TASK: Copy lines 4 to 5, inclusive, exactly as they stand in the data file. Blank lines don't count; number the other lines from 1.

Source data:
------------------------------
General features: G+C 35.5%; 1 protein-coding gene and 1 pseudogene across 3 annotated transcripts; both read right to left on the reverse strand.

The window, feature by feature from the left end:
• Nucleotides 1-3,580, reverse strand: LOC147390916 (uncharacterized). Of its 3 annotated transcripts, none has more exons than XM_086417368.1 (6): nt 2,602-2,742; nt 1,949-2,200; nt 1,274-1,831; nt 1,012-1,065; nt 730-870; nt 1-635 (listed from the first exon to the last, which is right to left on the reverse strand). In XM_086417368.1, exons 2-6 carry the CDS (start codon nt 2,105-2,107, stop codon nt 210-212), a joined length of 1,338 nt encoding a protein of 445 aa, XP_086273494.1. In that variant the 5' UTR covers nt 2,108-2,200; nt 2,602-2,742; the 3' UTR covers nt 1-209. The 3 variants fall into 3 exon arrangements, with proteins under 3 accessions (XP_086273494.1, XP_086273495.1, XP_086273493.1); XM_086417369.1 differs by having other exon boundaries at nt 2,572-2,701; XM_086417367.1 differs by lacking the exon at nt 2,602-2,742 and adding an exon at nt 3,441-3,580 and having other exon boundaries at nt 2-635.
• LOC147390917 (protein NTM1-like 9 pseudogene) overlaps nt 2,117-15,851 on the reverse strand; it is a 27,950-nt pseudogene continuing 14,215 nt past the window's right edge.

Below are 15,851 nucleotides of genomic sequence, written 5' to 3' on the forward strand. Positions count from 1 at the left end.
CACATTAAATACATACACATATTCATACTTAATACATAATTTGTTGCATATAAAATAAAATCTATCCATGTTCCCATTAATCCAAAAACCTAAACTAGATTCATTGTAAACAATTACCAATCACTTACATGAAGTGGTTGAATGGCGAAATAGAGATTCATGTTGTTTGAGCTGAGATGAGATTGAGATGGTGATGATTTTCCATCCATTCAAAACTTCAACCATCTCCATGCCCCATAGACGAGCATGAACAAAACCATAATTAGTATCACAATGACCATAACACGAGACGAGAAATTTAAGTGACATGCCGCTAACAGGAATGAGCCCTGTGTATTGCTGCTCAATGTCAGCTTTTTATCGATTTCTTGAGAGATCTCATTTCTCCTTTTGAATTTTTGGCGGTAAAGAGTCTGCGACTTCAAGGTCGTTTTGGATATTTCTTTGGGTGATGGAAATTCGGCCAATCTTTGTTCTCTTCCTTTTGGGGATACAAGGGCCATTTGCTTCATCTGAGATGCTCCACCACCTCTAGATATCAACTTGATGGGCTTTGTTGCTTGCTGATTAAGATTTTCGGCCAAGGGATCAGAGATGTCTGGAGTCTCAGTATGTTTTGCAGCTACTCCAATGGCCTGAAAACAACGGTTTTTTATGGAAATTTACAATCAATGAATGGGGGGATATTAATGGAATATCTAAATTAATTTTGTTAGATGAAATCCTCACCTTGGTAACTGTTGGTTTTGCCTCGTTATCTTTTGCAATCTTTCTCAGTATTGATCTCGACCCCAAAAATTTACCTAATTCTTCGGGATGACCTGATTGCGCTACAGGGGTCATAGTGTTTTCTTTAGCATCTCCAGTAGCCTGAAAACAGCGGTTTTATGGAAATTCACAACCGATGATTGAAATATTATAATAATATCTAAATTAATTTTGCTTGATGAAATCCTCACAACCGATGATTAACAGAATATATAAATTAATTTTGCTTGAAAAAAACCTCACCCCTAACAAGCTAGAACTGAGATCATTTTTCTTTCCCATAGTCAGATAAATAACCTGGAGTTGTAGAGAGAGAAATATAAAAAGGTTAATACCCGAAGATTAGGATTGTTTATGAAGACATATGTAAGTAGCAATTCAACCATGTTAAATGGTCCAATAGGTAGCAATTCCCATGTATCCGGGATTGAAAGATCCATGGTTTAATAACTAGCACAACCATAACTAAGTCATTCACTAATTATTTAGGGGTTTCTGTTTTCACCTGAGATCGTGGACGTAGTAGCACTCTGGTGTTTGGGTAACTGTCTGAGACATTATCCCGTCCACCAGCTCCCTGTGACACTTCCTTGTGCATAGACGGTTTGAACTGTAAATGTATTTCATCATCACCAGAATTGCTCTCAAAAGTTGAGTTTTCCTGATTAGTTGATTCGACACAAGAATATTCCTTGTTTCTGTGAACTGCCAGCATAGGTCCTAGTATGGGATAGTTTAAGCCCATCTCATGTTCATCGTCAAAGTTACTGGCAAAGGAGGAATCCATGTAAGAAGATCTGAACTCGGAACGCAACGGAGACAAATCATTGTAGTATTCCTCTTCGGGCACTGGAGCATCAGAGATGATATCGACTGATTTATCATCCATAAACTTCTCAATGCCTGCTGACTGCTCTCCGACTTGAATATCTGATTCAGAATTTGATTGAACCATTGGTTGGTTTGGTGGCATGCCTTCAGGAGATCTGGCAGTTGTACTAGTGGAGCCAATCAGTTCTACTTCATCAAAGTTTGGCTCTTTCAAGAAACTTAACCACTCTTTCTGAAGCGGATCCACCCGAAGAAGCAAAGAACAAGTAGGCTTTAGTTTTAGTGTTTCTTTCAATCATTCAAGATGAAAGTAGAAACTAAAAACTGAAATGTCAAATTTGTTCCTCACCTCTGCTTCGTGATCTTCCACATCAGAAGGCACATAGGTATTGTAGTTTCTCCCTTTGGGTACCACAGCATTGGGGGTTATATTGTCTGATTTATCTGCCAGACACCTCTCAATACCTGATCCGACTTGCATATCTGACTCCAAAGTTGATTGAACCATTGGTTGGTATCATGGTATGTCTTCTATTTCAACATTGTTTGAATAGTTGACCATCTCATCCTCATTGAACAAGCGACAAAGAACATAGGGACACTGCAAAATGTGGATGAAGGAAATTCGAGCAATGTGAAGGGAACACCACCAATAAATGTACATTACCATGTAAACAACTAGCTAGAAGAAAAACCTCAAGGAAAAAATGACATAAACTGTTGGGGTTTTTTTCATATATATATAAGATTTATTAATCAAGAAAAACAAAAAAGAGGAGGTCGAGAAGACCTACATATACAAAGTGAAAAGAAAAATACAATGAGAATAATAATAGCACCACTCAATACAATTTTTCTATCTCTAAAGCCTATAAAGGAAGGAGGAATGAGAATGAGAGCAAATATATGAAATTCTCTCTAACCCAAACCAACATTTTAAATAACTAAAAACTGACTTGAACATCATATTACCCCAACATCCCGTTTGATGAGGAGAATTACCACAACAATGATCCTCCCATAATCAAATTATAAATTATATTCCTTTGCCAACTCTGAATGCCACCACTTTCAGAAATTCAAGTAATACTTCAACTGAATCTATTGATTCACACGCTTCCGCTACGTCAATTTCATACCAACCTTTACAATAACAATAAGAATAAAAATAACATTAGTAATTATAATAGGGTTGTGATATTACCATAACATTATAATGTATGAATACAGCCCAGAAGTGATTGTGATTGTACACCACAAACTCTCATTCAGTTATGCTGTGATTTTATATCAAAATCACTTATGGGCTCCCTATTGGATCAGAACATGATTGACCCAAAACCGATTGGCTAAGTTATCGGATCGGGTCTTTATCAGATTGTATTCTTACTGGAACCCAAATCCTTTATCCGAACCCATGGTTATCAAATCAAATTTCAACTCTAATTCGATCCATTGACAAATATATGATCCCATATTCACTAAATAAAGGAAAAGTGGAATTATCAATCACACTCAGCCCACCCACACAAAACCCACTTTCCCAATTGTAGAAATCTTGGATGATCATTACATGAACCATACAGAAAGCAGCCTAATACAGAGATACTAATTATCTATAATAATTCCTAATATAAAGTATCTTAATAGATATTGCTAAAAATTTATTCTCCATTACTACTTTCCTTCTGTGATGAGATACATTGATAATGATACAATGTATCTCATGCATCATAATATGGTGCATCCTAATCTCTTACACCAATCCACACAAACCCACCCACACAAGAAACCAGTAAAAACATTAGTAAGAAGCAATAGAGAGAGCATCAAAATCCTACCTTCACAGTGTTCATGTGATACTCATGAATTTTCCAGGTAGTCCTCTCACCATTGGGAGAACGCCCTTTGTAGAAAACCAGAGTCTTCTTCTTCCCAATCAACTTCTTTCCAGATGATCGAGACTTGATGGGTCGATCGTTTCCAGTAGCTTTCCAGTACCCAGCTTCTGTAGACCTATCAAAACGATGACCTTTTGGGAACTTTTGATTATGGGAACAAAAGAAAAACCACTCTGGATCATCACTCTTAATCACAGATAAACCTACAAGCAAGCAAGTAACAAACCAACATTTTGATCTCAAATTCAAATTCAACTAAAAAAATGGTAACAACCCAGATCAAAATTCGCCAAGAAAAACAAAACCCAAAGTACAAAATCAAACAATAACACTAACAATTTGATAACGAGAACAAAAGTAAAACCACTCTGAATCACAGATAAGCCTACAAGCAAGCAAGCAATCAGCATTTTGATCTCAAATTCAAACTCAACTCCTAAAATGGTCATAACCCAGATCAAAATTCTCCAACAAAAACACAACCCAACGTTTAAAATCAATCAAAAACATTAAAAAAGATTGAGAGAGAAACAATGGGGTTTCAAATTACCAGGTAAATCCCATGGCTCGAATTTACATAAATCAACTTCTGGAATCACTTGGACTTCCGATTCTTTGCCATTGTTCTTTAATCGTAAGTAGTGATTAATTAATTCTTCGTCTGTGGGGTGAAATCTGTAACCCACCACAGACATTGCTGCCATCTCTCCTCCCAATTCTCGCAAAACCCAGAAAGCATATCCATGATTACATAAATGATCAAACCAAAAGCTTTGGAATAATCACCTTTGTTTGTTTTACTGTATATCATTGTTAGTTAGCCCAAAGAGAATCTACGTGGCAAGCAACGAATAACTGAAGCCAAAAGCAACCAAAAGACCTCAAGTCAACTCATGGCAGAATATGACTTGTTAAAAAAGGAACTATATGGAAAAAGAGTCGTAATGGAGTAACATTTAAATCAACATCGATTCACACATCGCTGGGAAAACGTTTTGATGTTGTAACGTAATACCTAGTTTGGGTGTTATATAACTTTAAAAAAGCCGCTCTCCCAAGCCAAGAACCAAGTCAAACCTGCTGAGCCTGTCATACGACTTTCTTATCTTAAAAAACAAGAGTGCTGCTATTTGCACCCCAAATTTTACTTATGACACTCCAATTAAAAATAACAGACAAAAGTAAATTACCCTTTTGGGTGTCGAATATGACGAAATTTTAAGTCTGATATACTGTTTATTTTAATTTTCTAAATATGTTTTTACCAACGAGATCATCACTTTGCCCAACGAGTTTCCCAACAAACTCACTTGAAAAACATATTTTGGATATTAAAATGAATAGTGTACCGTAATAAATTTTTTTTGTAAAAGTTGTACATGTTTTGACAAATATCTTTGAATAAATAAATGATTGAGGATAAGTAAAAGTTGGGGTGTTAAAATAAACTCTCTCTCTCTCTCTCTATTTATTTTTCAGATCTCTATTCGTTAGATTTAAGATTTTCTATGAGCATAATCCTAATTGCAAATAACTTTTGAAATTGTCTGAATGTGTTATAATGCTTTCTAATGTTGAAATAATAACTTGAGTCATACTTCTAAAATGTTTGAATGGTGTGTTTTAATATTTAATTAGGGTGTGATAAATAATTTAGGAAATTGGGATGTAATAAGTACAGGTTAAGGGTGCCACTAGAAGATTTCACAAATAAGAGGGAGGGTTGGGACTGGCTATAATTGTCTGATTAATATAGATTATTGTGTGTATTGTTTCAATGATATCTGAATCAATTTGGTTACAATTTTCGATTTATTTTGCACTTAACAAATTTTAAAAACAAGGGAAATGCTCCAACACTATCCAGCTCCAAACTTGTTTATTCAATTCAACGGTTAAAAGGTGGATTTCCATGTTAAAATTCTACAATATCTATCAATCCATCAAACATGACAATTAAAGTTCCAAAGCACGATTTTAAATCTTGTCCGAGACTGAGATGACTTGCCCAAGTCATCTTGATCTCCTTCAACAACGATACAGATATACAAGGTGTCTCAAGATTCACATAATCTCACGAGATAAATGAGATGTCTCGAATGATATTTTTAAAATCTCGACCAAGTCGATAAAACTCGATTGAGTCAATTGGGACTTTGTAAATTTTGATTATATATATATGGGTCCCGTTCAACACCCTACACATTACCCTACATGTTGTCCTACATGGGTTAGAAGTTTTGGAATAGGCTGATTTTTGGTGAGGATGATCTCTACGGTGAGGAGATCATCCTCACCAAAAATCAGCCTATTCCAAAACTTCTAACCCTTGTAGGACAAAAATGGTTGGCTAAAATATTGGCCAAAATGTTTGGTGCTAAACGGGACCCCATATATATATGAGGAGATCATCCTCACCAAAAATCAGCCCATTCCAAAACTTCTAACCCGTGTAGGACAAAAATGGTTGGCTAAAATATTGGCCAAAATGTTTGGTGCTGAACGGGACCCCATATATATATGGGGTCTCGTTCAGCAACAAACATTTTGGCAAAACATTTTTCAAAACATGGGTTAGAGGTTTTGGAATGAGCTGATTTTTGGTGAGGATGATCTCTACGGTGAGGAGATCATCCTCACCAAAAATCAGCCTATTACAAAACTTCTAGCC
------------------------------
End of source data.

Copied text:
• LOC147390917 (protein NTM1-like 9 pseudogene) overlaps nt 2,117-15,851 on the reverse strand; it is a 27,950-nt pseudogene continuing 14,215 nt past the window's right edge.

Below are 15,851 nucleotides of genomic sequence, written 5' to 3' on the forward strand. Positions count from 1 at the left end.